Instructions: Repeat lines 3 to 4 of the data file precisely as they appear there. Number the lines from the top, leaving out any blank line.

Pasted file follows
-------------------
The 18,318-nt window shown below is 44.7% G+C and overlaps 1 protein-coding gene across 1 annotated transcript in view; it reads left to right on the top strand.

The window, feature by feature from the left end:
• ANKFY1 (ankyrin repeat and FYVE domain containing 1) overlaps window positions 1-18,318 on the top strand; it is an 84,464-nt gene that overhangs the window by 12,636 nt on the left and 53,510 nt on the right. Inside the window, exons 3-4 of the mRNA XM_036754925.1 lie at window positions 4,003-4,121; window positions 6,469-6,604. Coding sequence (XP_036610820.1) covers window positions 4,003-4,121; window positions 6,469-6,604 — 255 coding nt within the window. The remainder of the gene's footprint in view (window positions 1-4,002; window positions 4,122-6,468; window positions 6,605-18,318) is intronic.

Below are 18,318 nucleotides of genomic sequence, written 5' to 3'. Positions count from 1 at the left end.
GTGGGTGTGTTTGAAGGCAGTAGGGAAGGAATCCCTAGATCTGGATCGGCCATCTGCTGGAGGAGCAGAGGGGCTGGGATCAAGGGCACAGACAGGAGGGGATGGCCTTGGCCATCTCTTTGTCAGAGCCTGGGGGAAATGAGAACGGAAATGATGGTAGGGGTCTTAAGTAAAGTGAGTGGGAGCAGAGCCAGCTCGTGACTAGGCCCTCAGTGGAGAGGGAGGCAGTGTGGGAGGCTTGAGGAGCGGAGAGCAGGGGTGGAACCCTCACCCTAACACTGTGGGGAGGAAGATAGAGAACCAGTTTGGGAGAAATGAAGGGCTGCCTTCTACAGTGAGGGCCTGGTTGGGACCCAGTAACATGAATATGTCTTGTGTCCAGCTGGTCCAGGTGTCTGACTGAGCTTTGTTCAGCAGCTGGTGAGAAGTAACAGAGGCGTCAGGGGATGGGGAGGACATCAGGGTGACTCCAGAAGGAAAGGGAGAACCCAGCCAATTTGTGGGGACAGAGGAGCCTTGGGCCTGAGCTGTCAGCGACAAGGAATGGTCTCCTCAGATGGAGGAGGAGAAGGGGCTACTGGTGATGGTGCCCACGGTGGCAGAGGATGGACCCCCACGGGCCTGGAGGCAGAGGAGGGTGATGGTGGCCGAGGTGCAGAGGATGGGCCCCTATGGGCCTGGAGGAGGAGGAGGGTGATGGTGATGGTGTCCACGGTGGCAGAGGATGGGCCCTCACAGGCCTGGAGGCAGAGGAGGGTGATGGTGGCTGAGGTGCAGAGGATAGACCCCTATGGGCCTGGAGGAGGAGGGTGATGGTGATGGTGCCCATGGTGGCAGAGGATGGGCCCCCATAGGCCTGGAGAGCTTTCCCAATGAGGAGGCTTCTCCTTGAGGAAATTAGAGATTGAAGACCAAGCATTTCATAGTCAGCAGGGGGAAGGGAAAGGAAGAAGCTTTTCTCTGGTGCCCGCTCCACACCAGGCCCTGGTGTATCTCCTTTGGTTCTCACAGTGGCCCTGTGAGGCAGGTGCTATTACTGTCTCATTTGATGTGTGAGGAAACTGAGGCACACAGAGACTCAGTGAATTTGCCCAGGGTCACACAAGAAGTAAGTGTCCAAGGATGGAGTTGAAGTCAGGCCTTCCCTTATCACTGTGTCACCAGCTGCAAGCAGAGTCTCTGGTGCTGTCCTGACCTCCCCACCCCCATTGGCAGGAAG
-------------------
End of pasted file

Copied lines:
• ANKFY1 (ankyrin repeat and FYVE domain containing 1) overlaps window positions 1-18,318 on the top strand; it is an 84,464-nt gene that overhangs the window by 12,636 nt on the left and 53,510 nt on the right. Inside the window, exons 3-4 of the mRNA XM_036754925.1 lie at window positions 4,003-4,121; window positions 6,469-6,604. Coding sequence (XP_036610820.1) covers window positions 4,003-4,121; window positions 6,469-6,604 — 255 coding nt within the window. The remainder of the gene's footprint in view (window positions 1-4,002; window positions 4,122-6,468; window positions 6,605-18,318) is intronic.

Below are 18,318 nucleotides of genomic sequence, written 5' to 3'. Positions count from 1 at the left end.